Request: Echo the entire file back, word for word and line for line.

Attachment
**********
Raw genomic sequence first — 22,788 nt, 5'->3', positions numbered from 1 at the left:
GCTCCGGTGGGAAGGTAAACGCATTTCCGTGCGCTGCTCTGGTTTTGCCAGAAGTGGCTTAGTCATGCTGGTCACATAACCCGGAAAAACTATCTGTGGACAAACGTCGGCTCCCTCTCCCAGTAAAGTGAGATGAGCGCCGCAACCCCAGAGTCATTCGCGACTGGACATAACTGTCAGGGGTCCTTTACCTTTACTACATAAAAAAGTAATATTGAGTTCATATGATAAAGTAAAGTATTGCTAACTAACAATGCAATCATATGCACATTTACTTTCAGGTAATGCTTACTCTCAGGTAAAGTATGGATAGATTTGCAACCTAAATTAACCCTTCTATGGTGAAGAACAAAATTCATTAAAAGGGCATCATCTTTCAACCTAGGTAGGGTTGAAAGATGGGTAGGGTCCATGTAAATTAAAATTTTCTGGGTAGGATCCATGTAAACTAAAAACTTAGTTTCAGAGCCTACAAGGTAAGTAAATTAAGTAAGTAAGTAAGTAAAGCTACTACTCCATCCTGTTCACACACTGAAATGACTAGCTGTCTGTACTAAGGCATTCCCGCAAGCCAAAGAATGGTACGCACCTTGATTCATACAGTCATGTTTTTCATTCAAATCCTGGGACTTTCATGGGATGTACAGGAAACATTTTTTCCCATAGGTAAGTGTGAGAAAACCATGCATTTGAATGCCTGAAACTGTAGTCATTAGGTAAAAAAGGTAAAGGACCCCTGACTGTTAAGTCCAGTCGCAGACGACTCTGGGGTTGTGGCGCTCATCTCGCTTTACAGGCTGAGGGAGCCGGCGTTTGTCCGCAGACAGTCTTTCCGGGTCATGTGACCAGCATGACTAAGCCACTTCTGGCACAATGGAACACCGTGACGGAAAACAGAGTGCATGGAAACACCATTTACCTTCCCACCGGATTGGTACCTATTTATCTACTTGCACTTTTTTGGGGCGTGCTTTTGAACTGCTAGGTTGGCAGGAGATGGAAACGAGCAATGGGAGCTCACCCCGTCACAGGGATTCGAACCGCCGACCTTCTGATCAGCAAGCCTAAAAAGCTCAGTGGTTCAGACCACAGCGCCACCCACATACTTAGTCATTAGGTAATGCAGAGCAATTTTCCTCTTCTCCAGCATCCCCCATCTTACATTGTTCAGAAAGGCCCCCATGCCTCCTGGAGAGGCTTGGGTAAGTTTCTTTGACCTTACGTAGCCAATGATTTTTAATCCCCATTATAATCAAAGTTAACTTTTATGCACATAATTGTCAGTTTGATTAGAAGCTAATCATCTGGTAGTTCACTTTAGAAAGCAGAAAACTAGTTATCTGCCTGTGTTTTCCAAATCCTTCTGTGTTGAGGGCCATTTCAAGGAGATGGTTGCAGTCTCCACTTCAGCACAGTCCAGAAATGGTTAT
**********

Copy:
Raw genomic sequence first — 22,788 nt, 5'->3', positions numbered from 1 at the left:
GCTCCGGTGGGAAGGTAAACGCATTTCCGTGCGCTGCTCTGGTTTTGCCAGAAGTGGCTTAGTCATGCTGGTCACATAACCCGGAAAAACTATCTGTGGACAAACGTCGGCTCCCTCTCCCAGTAAAGTGAGATGAGCGCCGCAACCCCAGAGTCATTCGCGACTGGACATAACTGTCAGGGGTCCTTTACCTTTACTACATAAAAAAGTAATATTGAGTTCATATGATAAAGTAAAGTATTGCTAACTAACAATGCAATCATATGCACATTTACTTTCAGGTAATGCTTACTCTCAGGTAAAGTATGGATAGATTTGCAACCTAAATTAACCCTTCTATGGTGAAGAACAAAATTCATTAAAAGGGCATCATCTTTCAACCTAGGTAGGGTTGAAAGATGGGTAGGGTCCATGTAAATTAAAATTTTCTGGGTAGGATCCATGTAAACTAAAAACTTAGTTTCAGAGCCTACAAGGTAAGTAAATTAAGTAAGTAAGTAAGTAAAGCTACTACTCCATCCTGTTCACACACTGAAATGACTAGCTGTCTGTACTAAGGCATTCCCGCAAGCCAAAGAATGGTACGCACCTTGATTCATACAGTCATGTTTTTCATTCAAATCCTGGGACTTTCATGGGATGTACAGGAAACATTTTTTCCCATAGGTAAGTGTGAGAAAACCATGCATTTGAATGCCTGAAACTGTAGTCATTAGGTAAAAAAGGTAAAGGACCCCTGACTGTTAAGTCCAGTCGCAGACGACTCTGGGGTTGTGGCGCTCATCTCGCTTTACAGGCTGAGGGAGCCGGCGTTTGTCCGCAGACAGTCTTTCCGGGTCATGTGACCAGCATGACTAAGCCACTTCTGGCACAATGGAACACCGTGACGGAAAACAGAGTGCATGGAAACACCATTTACCTTCCCACCGGATTGGTACCTATTTATCTACTTGCACTTTTTTGGGGCGTGCTTTTGAACTGCTAGGTTGGCAGGAGATGGAAACGAGCAATGGGAGCTCACCCCGTCACAGGGATTCGAACCGCCGACCTTCTGATCAGCAAGCCTAAAAAGCTCAGTGGTTCAGACCACAGCGCCACCCACATACTTAGTCATTAGGTAATGCAGAGCAATTTTCCTCTTCTCCAGCATCCCCCATCTTACATTGTTCAGAAAGGCCCCCATGCCTCCTGGAGAGGCTTGGGTAAGTTTCTTTGACCTTACGTAGCCAATGATTTTTAATCCCCATTATAATCAAAGTTAACTTTTATGCACATAATTGTCAGTTTGATTAGAAGCTAATCATCTGGTAGTTCACTTTAGAAAGCAGAAAACTAGTTATCTGCCTGTGTTTTCCAAATCCTTCTGTGTTGAGGGCCATTTCAAGGAGATGGTTGCAGTCTCCACTTCAGCACAGTCCAGAAATGGTTAT